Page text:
NVU Students, Faculty Chase Storms In Tornado Alley
Story posted October 11, 2022 by the Caledonia Record.
Earlier this summer, faculty, staff, and five students from Northern Vermont University-Lyndon resumed the opportunity of a lifetime to chase storms in tornado alley.
Since 2019, Lyndon has participated in the SUNY Oswego Storm Forecasting and Observation Program. The trip was canceled during the summers of 2020 and 2021 due to COVID-19 travel restrictions. The storm chasing program is designed for students to apply concepts from the classroom to the forecasting and observation of convective storms. Students at Lyndon also receive one college credit toward their atmospheric sciences degree.
Ari Preston, assistant professor of atmospheric sciences (Lyndon), and Jason Kaiser, atmospheric sciences data systems administrator (Lyndon), along with Scott Steiger (SUNY Oswego) and Jake Mullholland (University of North Dakota), served as instructors and drivers during the two-week storm chasing trip. Overall, a total of 14 students (five from Lyndon and nine from SUNY Oswego) witnessed some incredible weather. From May 24 to June 6, students chased storms across eight states: Indiana, Illinois, South Dakota, Nebraska, Kansas, Oklahoma, Texas, and New Mexico. The group saw a rain-wrapped landspout tornado, more than a dozen wall clouds, dust devils, several inches of hail accumulation, mammatus clouds, and incredible lightning activity. The first two weeks were spent in the field, forecasting severe weather, observing storm structure, and collecting data. Students were involved in the data collection process, including weather balloon launches to help capture a vertical profile of the atmosphere. Sounding data were publicly shared with local National Weather Service offices to help inform their decision-making. Students also used professional cameras, tripods, and GPS devices to conduct cloud photogrammetry.
“The pictures that students captured can later be analyzed to measure the dimensions of the storms we observed,” Preston said. For the last week of the program, students conducted research projects related to the storms they chased. On down days, students got to visit Badlands National Park in South Dakota and Guadalupe Mountains National Park in Texas.
According to Preston, a typical chase day looked like the following: the forecast team would lead a weather briefing around 8 a.m. Each van was driven five to six hours to a target area. This would get them to their destination by 3 p.m., providing enough time to launch a weather balloon before the main period of cloud development at 5 p.m. Students would then observe severe storms for the next several hours before losing daylight. After sunset, instructors and students would decide where to stay to put them in the best position to chase again the next day.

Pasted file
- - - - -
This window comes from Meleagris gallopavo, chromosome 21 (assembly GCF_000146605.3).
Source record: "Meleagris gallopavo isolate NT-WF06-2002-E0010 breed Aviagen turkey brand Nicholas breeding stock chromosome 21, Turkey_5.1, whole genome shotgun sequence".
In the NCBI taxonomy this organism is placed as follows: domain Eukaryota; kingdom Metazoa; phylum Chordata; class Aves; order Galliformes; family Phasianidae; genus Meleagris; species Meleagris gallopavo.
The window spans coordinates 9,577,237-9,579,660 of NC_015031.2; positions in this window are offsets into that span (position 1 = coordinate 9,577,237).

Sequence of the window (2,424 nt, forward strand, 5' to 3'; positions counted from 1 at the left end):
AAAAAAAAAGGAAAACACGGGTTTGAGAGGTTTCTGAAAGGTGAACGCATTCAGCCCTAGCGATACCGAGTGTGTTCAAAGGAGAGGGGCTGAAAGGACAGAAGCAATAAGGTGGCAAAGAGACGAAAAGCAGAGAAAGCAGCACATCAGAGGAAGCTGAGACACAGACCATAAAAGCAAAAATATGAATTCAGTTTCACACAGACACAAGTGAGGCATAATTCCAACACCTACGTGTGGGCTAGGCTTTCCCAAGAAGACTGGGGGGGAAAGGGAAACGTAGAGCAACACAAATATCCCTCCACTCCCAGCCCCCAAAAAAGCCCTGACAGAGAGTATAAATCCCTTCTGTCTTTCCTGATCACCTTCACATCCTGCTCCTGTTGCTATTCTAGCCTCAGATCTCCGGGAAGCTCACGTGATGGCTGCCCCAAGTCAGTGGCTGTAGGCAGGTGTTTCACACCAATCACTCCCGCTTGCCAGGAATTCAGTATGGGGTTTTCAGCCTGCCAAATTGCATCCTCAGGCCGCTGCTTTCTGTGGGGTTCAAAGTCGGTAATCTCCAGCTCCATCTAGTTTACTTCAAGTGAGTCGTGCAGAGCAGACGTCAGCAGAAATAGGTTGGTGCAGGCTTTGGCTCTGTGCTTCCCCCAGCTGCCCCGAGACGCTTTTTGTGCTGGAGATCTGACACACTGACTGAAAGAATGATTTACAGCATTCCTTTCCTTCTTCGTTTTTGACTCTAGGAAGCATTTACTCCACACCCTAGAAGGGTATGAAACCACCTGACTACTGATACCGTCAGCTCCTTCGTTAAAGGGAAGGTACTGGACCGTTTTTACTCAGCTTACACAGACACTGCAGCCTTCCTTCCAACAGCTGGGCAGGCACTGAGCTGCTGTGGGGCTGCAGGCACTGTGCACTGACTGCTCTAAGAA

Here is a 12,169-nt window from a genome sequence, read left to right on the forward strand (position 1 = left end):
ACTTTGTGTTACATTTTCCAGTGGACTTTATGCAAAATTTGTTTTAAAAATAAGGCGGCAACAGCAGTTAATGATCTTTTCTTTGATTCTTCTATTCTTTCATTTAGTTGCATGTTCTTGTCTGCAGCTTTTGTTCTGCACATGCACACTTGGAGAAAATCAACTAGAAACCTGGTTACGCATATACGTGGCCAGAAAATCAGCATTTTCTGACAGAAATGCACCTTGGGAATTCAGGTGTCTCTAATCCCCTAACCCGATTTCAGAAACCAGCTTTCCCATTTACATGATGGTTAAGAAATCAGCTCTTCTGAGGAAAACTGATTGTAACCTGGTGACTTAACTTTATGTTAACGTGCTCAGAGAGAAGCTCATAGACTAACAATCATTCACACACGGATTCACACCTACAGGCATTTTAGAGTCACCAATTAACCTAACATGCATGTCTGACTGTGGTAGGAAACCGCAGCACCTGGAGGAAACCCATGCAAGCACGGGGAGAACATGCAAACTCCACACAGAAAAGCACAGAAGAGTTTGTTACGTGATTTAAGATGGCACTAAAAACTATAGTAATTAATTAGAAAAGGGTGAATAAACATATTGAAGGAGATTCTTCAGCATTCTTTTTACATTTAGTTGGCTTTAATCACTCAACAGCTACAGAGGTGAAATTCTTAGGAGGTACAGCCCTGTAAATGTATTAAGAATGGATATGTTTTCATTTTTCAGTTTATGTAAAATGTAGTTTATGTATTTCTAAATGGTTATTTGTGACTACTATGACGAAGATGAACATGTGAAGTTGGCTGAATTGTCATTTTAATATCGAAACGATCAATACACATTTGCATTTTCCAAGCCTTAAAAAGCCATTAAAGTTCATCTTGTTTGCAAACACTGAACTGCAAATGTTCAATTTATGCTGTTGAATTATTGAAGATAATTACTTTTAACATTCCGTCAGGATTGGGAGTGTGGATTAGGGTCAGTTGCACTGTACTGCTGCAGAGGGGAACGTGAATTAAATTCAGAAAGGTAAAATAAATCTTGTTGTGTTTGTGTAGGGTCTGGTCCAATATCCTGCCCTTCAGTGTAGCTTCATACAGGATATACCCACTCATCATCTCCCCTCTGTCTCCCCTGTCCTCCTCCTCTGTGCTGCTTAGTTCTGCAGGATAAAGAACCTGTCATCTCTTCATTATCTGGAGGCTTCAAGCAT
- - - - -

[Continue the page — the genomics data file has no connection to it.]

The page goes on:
Since 1974, the Lyndon campus has provided majors in atmospheric sciences. It will continue to do so in fall 2023 but under the newly unified Vermont State University.
The Lyndon students who took part in this year’s chase spoke well of the experience.
Broadcasting major Teagan Reeves, of Stowe, discussed the importance of experiential learning. “I learned a lot about forecasting severe weather and forecasting concepts/experiences that I never would have gotten in a classroom.”
Luke Morin, of Auburn, Massachusetts, remarked on how he was able to apply concepts from the classroom while storm chasing. “On this trip I learned how to translate what I was seeing in person into what I was seeing on radar which was extremely interesting. Additionally, I got to learn a lot about how to forecast where severe weather would be occurring in the coming days. Learning about something in a textbook and finally putting it into practice was an experience I’ll never forget.” Morin is pursuing multiple concentrations within the atmospheric sciences major, including the graduate school track.
Chase Abbott, from Charlton, Massachusetts, discussed the values of being out in the field. “I enjoyed traveling across many different states and seeing clouds and storms that you just don’t see in the northeast.” Abbott also is pursuing multiple concentrations, including private industry.
Sara Wichrowski, of Berlin, New Jersey, said, “From this experience, one of the most useful skills I learned was how to develop my own forecast and not rely on predictions from sources, such as the Storm Prediction Center, but rather use these sources as a comparison against my forecast.” Wichrowski is pursuing a National Weather Service concentration.
Students in the Lyndon atmospheric sciences program have turned their attention in recent weeks to the Atlantic Hurricane Season and the weather conditions impacting fall foliage.